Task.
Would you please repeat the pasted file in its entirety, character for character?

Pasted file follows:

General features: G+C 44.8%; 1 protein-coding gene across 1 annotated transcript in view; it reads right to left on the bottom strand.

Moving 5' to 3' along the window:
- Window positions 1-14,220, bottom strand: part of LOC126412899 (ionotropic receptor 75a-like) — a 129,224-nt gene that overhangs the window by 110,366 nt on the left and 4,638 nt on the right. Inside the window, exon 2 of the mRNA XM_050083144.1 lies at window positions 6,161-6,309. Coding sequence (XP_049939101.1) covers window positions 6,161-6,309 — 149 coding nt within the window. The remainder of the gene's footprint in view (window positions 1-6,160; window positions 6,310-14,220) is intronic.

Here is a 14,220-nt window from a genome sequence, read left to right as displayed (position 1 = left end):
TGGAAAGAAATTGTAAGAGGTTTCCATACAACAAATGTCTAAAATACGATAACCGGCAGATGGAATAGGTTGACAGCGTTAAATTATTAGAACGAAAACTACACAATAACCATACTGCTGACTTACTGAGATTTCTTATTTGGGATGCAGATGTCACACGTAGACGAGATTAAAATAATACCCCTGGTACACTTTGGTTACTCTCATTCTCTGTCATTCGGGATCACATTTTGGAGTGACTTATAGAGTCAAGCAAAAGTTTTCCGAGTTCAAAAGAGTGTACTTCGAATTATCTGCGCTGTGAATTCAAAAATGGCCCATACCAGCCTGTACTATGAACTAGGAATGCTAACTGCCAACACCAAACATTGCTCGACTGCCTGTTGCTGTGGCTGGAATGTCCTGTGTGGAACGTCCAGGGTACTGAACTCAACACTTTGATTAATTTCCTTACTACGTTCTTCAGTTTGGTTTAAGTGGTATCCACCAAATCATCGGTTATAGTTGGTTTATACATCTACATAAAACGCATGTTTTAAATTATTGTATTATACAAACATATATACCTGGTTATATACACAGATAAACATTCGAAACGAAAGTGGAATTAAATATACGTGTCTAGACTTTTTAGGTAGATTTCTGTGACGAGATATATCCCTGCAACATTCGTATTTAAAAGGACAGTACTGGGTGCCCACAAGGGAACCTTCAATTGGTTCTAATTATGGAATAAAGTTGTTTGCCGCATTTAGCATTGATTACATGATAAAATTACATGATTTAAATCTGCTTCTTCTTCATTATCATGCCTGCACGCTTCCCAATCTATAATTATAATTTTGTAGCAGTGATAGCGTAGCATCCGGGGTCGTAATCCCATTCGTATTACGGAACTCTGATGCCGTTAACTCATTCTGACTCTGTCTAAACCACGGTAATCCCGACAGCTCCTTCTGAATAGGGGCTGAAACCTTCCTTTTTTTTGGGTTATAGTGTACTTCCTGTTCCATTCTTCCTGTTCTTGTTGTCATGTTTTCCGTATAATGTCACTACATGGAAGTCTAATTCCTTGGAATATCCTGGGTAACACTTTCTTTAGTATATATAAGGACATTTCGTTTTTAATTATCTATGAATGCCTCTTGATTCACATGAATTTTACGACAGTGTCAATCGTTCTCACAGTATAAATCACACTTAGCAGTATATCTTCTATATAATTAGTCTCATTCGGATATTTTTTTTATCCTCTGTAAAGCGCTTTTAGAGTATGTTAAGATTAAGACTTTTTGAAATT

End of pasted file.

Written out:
General features: G+C 44.8%; 1 protein-coding gene across 1 annotated transcript in view; it reads right to left on the bottom strand.

Moving 5' to 3' along the window:
- Window positions 1-14,220, bottom strand: part of LOC126412899 (ionotropic receptor 75a-like) — a 129,224-nt gene that overhangs the window by 110,366 nt on the left and 4,638 nt on the right. Inside the window, exon 2 of the mRNA XM_050083144.1 lies at window positions 6,161-6,309. Coding sequence (XP_049939101.1) covers window positions 6,161-6,309 — 149 coding nt within the window. The remainder of the gene's footprint in view (window positions 1-6,160; window positions 6,310-14,220) is intronic.

Here is a 14,220-nt window from a genome sequence, read left to right as displayed (position 1 = left end):
TGGAAAGAAATTGTAAGAGGTTTCCATACAACAAATGTCTAAAATACGATAACCGGCAGATGGAATAGGTTGACAGCGTTAAATTATTAGAACGAAAACTACACAATAACCATACTGCTGACTTACTGAGATTTCTTATTTGGGATGCAGATGTCACACGTAGACGAGATTAAAATAATACCCCTGGTACACTTTGGTTACTCTCATTCTCTGTCATTCGGGATCACATTTTGGAGTGACTTATAGAGTCAAGCAAAAGTTTTCCGAGTTCAAAAGAGTGTACTTCGAATTATCTGCGCTGTGAATTCAAAAATGGCCCATACCAGCCTGTACTATGAACTAGGAATGCTAACTGCCAACACCAAACATTGCTCGACTGCCTGTTGCTGTGGCTGGAATGTCCTGTGTGGAACGTCCAGGGTACTGAACTCAACACTTTGATTAATTTCCTTACTACGTTCTTCAGTTTGGTTTAAGTGGTATCCACCAAATCATCGGTTATAGTTGGTTTATACATCTACATAAAACGCATGTTTTAAATTATTGTATTATACAAACATATATACCTGGTTATATACACAGATAAACATTCGAAACGAAAGTGGAATTAAATATACGTGTCTAGACTTTTTAGGTAGATTTCTGTGACGAGATATATCCCTGCAACATTCGTATTTAAAAGGACAGTACTGGGTGCCCACAAGGGAACCTTCAATTGGTTCTAATTATGGAATAAAGTTGTTTGCCGCATTTAGCATTGATTACATGATAAAATTACATGATTTAAATCTGCTTCTTCTTCATTATCATGCCTGCACGCTTCCCAATCTATAATTATAATTTTGTAGCAGTGATAGCGTAGCATCCGGGGTCGTAATCCCATTCGTATTACGGAACTCTGATGCCGTTAACTCATTCTGACTCTGTCTAAACCACGGTAATCCCGACAGCTCCTTCTGAATAGGGGCTGAAACCTTCCTTTTTTTTGGGTTATAGTGTACTTCCTGTTCCATTCTTCCTGTTCTTGTTGTCATGTTTTCCGTATAATGTCACTACATGGAAGTCTAATTCCTTGGAATATCCTGGGTAACACTTTCTTTAGTATATATAAGGACATTTCGTTTTTAATTATCTATGAATGCCTCTTGATTCACATGAATTTTACGACAGTGTCAATCGTTCTCACAGTATAAATCACACTTAGCAGTATATCTTCTATATAATTAGTCTCATTCGGATATTTTTTTTATCCTCTGTAAAGCGCTTTTAGAGTATGTTAAGATTAAGACTTTTTGAAATT